I love the bright and warm color palate used in Alabaster Shadows. It draws the eyes, and makes each panel into a pleasing visual experience. The illustrations are great as well. The illustrator does a great job of conveying the character’s emotions without a single word needing to be said. Though when words are said, they do match up perfectly. I found myself grinning every time the character Polly was on the page, perhaps because she reminds me (in spirit) of my own daughter.

Alabaster Shadows features a diverse family in a non-diverse setting. The mother is African American, the father Asian. The houses in their neighborhood all look the same. The rest of the people all appear to be white. So, it isn’t really a surprise that the Normandy family is an obvious catalyst for change.

It does follow some typical middle-grade tropes, such as the parents not really being part of the story. (They are, at least, both present, though!) Its very much pesky kids against evil adults.
There are some positive reinforcements mentioned in the book as well. As when one adult tells Polly early on that “…you don’t need to wait to grow up to be important.” And showing that stuff like ‘throws like a girl’ isn’t something that should be said by showing that a girl can really throw.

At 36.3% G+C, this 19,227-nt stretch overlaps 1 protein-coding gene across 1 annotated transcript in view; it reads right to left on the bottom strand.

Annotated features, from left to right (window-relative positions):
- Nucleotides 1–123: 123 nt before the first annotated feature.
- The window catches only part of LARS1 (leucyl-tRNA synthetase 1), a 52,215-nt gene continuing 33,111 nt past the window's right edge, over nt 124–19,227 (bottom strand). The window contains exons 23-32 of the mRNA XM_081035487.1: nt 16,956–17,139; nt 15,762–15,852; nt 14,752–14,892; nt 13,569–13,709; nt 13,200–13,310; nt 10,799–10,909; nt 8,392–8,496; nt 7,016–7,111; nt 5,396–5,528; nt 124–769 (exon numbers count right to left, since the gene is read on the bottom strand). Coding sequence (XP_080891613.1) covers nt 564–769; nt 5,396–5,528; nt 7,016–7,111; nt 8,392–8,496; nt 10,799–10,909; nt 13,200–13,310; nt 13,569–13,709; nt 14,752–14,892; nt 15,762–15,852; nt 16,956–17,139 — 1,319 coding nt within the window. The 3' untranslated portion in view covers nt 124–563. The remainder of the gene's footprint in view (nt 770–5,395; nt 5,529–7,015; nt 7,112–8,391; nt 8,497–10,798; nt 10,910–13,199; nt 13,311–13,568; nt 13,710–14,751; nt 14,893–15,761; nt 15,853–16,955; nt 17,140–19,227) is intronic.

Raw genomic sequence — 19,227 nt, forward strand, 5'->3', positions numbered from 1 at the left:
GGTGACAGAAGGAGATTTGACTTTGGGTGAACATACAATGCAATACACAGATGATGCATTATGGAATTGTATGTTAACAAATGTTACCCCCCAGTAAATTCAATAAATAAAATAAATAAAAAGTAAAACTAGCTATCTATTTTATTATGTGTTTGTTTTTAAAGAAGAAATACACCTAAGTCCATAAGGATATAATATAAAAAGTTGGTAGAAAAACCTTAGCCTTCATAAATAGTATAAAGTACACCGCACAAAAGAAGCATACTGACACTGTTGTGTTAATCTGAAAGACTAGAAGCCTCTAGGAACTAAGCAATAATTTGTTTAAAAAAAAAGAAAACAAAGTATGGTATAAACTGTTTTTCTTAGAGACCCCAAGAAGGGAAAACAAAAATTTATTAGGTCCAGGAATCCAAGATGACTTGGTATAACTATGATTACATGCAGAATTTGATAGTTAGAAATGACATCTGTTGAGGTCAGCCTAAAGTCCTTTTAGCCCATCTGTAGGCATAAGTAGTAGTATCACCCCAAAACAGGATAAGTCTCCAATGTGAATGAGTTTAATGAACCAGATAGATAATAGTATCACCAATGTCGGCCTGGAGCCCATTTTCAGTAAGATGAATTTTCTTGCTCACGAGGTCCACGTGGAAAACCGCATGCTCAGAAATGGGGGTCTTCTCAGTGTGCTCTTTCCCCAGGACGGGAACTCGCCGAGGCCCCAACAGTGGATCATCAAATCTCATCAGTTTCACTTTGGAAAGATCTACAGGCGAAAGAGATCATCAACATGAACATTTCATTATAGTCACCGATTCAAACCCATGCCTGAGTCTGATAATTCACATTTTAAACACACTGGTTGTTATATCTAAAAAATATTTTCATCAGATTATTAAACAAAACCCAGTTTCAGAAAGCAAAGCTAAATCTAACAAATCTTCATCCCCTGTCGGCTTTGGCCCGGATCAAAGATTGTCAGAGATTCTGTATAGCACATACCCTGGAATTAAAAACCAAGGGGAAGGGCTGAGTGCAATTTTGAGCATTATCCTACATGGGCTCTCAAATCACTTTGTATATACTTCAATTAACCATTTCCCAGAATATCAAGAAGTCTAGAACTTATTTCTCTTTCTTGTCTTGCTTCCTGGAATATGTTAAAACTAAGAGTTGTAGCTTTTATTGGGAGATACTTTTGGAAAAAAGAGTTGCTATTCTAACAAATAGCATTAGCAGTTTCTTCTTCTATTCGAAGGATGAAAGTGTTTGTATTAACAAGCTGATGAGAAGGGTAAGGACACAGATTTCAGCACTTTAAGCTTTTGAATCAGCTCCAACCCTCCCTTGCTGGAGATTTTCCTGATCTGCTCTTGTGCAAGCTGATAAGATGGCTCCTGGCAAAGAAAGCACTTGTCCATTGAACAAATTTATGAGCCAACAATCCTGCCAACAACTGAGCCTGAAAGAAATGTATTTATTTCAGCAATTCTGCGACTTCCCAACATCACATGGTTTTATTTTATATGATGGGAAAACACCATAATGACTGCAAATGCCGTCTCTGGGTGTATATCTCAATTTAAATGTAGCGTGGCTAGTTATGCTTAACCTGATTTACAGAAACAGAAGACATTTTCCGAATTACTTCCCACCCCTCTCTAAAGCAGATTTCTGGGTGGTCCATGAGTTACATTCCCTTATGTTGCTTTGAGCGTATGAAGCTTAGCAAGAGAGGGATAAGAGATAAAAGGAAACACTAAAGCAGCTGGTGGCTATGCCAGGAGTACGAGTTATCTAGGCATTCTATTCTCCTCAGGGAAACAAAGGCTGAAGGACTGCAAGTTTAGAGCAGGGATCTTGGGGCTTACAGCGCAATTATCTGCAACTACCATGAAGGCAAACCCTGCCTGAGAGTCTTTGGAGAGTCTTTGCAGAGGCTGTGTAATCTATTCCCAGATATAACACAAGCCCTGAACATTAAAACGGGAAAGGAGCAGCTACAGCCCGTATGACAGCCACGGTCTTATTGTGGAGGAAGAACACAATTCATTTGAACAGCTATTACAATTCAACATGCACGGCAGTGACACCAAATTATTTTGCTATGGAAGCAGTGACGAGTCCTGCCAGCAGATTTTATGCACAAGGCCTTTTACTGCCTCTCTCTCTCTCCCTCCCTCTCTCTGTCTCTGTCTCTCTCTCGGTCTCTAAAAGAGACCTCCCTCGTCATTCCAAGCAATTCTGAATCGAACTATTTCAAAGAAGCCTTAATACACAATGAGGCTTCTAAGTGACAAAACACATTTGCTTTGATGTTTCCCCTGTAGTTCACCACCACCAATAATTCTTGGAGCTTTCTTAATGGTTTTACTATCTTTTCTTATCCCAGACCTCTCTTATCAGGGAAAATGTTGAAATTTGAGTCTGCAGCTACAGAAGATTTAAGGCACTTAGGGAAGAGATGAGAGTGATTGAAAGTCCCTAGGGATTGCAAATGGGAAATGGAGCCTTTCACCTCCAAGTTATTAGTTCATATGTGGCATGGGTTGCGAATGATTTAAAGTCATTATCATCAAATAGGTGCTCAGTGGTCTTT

There is a Lovecraftian bent to the story, but nothing scary. At the most, all that the reader sees is some people staring off into space mumbling weird words. There are a few ‘monsters’ but considering how brightly colored they are, they’re not scary at all. Even Polly goes ballistic over how ‘cute’ something is.

Alabaster Shadows would be a great way to introduce middle-graders to the ‘weird fiction’ and horror of Lovecraft. It’s got a story line which will keep young (or older minds) engaged. The characters are likable ‘normal’ ones (no trace of super powers here!), and range from the scaredy-cat, to the confident and calm, to the ‘weird’ one, so some sort of character there for every one.
I love Alabaster Shadows. It’s a gorgeous book with a good storyline. I would love to have a hard copy of this one.

First review: Oh, I loved this one. I could have done a full review on it. (And might in the future.) Beautifully drawn and colored, with an intriguing storyline and interesting characters, Alabaster Shadows is a great pick for middle-grade+ readers.
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review 2017-04-07 19:58
The Blood Key (The Wander Series Book 1)... The Blood Key (The Wander Series Book 1) - Vaun Murphrey,Nathalia Suellen,Esther Doucet,Sam Norman